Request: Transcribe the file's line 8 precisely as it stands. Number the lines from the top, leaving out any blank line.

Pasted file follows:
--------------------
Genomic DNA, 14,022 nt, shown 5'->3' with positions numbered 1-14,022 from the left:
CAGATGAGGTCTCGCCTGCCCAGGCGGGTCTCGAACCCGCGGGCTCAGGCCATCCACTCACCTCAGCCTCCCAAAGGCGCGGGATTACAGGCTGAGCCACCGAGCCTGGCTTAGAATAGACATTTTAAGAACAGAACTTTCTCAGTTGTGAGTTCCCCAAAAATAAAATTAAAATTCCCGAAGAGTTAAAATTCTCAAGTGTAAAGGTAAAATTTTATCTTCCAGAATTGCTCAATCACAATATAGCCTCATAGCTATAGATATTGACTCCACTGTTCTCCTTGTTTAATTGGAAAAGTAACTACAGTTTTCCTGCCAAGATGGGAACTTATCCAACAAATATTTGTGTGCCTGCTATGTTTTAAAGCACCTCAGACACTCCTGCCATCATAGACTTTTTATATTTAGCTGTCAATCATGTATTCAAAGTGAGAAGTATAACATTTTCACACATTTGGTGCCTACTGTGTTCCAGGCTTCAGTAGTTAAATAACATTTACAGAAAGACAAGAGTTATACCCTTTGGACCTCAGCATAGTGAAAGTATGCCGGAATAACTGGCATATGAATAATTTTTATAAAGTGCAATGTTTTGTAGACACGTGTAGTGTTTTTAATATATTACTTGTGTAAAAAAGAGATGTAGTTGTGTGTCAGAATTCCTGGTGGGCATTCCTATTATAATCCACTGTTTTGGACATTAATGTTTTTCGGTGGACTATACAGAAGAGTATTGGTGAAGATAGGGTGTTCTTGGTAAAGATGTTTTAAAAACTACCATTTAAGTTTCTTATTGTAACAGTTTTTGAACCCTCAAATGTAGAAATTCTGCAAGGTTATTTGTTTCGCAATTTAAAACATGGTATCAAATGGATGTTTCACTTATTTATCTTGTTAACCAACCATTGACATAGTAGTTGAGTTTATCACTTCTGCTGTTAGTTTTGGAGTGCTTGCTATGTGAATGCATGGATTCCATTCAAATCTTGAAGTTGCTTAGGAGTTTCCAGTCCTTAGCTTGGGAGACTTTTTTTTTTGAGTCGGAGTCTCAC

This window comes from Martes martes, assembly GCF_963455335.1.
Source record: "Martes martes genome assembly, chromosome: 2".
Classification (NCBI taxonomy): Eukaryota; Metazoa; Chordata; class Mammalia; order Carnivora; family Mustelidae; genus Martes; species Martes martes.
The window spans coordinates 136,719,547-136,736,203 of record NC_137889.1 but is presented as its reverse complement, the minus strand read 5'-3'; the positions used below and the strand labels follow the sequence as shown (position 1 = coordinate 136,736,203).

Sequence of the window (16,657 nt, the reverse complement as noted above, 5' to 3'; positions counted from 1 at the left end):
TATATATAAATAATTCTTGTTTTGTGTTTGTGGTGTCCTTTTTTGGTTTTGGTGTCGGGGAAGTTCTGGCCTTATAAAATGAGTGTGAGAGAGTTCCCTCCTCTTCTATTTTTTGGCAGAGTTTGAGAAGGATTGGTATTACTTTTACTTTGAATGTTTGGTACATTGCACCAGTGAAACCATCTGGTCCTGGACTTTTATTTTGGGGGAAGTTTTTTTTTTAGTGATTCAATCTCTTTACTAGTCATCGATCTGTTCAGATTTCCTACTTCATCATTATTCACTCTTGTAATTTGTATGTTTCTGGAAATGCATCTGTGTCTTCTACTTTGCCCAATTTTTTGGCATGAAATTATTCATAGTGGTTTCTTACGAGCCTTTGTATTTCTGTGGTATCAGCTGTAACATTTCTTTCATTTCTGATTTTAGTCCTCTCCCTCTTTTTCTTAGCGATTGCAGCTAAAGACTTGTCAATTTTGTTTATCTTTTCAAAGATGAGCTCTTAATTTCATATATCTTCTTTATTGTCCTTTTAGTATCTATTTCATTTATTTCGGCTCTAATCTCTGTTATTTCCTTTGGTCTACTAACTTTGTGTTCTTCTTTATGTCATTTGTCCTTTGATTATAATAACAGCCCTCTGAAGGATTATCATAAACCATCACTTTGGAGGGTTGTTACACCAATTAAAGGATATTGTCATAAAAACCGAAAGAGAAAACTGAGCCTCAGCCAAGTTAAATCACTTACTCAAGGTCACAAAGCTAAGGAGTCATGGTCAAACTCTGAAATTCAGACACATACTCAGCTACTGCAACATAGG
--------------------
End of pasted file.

TATATATAAATAATTCTTGTTTTGTGTTTGTGGTGTCCTTTTTTGGTTTTGGTGTCGGGGAAGTTCTGGCCTTATAAAATGAGTGTGAGAGAGTTCCCTCCTCTTCTATTTTTTGGCAGAGTTTGAGAAGGATTGGTATTACTTTTACTTTGAATGTTTGGTACATTGCACCAGTGAAACCATCTGGTCCTGGACTTTTATTTTGGGGGAAGTTTTTTTTTTAGTGATTCAATCTCTTTACTAGTCATCGATCTGTTCAGATTTCCTACTTCATCATTATTCACTCTTGTAATTTGTATGTTTCTGGAAATGCATCTGTGTCTTCTACTTTGCCCAATTTTTTGGCATGAAATTATTCATAGTGGTTTCTTACGAGCCTTTGTATTTCTGTGGTATCAGCTGTAACATTTCTTTCATTTCTGATTTTAGTCCTCTCCCTCTTTTTCTTAGCGATTGCAGCTAAAGACTTGTCAATTTTGTTTATCTTTTCAAAGATGAGCTCTTAATTTCATATATCTTCTTTATTGTCCTTTTAGTATCTATTTCATTTATTTCGGCTCTAATCTCTGTTATTTCCTTTGGTCTACTAACTTTGTGTTCTTCTTTATGTCATTTGTCCTTTGATTATAATAACAGCCCTCTGAAGGATTATCATAAACCATCACTTTGGAGGGTTGTTACACCAATTAAAGGATATTGTCATAAAAACCGAAAGAGAAAACTGAGCCTCAGCCAAGTTAAATCACTTACTCAAGGTCACAAAGCTAAGGAGTCATGGTCAAACTCTGAAATTCAGACACATACTCAGCTACTGCAACATAGG